Thursday, August 16, 2007


By now what is about to be said might seem a bit obvious to you but when trying to decipher who a saint is looking at their clothes will provide a lot of clues. Of course if they are draped in red they are a martyr or if all in white, a virgin. That would quickly narrow the field. Franciscans will most likely be in their brown, Saint Patrick is always in green bishop vesture, Sts. Jude, Peter, and Joseph regularly have a golden yellow as part of their clothing while Judas has a dingy yellow.

In general depictions of saints for veneration show them at their highest rank on earth. If you were, for example, to have a statue of Saint Ambrose commissioned, you would more likely have him depicted as a bishop rather than at any other stage in his life.

Notice the bishop’s crosier, it always “open” or with the crook facing away from him. This is to show his jurisdiction over his diocese. If he were outside his diocese (or when someone such as a vimp is holding it for him) it is in the “closed” position in deference to the ordinary.

Other saints have clothes particular to them. Maxamillion Kolbe for example is often seen in his striped prison uniform and is (just about?) the only saint depicted wearing glasses. This is because once a person is in heaven, they experience the perfect beatific vision and it is no longer necessary for them to have these aids for seeing. Perhaps in the future artists will show him holding the glasses with which we have come to identify him.

Christ the teacher is often seen in a white robe with a blue sash. During His Passion He is most often seen in red or white with red. After His Resurrection he is in white, occasionally with a gold band about His waist. The different color combinations help define what period in His life is being depicted. Christ as the Sacred Heart most often involves white and red clothing. (Please do not forget that color schemes change in iconography.) Sometimes too Christ wears red (to show His humanity) with a blue mantle (to show His divinity).

The same can be said for the Blessed Virgin Mary. She is usually depicted in all in white up until the Annunciation. From then on there is usually a blue mantle over the white. During the Passion the white is replaced with red. And of course her manifestations come with their own color schemes such as Lourdes (white with blue sash) and Fatima (usually all white and sometimes with gold trim).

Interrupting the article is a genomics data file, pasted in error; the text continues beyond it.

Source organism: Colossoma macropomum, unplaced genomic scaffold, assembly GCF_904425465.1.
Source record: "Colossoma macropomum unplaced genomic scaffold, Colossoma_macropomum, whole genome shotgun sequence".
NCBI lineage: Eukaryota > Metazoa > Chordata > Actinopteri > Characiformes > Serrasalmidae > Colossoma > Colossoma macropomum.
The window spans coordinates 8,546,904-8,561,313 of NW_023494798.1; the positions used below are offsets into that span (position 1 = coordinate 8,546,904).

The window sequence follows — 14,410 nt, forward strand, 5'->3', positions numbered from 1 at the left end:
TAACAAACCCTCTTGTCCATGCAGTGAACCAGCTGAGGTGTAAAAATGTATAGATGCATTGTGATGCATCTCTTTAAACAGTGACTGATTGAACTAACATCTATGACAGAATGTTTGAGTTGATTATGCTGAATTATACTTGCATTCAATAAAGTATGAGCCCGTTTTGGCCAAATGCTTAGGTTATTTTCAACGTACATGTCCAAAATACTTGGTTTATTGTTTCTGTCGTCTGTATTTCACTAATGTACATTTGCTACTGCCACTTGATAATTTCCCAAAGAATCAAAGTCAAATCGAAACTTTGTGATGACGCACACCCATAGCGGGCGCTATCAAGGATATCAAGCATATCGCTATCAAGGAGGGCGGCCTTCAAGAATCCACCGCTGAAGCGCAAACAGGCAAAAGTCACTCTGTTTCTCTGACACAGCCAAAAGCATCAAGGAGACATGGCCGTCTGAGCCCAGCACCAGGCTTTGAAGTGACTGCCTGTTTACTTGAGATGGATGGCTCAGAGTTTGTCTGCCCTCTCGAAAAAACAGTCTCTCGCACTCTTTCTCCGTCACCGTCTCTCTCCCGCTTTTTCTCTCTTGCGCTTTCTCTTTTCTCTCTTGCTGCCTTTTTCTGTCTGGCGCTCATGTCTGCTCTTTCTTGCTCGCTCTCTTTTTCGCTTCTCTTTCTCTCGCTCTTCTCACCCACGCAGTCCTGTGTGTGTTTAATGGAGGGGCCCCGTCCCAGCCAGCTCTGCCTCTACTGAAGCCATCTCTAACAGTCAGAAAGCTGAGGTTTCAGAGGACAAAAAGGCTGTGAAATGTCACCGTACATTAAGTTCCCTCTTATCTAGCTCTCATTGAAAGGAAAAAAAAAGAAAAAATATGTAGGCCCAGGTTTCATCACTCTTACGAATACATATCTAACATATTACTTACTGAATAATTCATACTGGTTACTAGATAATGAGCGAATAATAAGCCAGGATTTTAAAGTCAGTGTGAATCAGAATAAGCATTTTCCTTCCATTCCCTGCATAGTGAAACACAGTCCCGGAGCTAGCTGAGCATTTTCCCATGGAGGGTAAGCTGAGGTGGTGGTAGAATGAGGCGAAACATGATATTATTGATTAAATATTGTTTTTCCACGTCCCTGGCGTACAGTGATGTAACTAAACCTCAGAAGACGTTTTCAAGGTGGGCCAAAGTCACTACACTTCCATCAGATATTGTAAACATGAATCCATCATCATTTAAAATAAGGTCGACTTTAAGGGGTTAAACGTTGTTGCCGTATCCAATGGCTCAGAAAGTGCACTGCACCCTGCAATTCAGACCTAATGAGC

Next week we will talk about feet and hands, which are far more interesting and telling.
Interestingly enough, if you want see some excellent examples of traditional Catholic symbolism concerning the saints, the artist and editor of the children’s book series, “Book of Saints, Super-Heroes of God” by Father Lovasik, S.V.D. and published by the Catholic Book Publishing Company nails the most accepted and traditional symbolism exactly.


Anonymous said...

St Josemaria Escriva is always shown with glasses.

Anonymous said...

what a colorful post

that's not intended to be a groaner, but to reflect the color which you, Fr V, have brought into our being. it is like a song, and we want to sing it for ever.
h/t to Gregory Norbert, OSB

Anonymous said...

I like Gregory Norbert.

And I was just thinking how much peace Fr. V. actually brings. I had thought that maybe it's just me this happens to, but nope. Look at all who come back regularly. And newly as well.

This is interesting stuff, Fr. V. And wasn't Fr. Lovasik your spiritual advisor, once?

Fr. V said...

Sharon - I didn't think of St. Escriva! I went looking for art of him completed since he was a saint. Pictures (paintings) seem to include the glasses - but a statue of him does not. Interesting Thanks.

Hey Uncle Jim and Just Me - everytime I forget that I enjoy doing this and think "Should I keep this up - something like your comments always ALWAYS pop up and I am fueled to go on a while longer. Thanks.

Fr. L my spiritual director? Only vicariously. ;>)

Anonymous said...

Fr V, I'm sure I'm one of many people who lurk and read your blog regularly, every day. I rarely comment, here or on any other blogs, but I truly appreciate the interesting information and good counsel you share, and hope you will continue posting for a loooong time, not just a 'while longer'! Thanks for taking the time out of your busy life to minister to us online.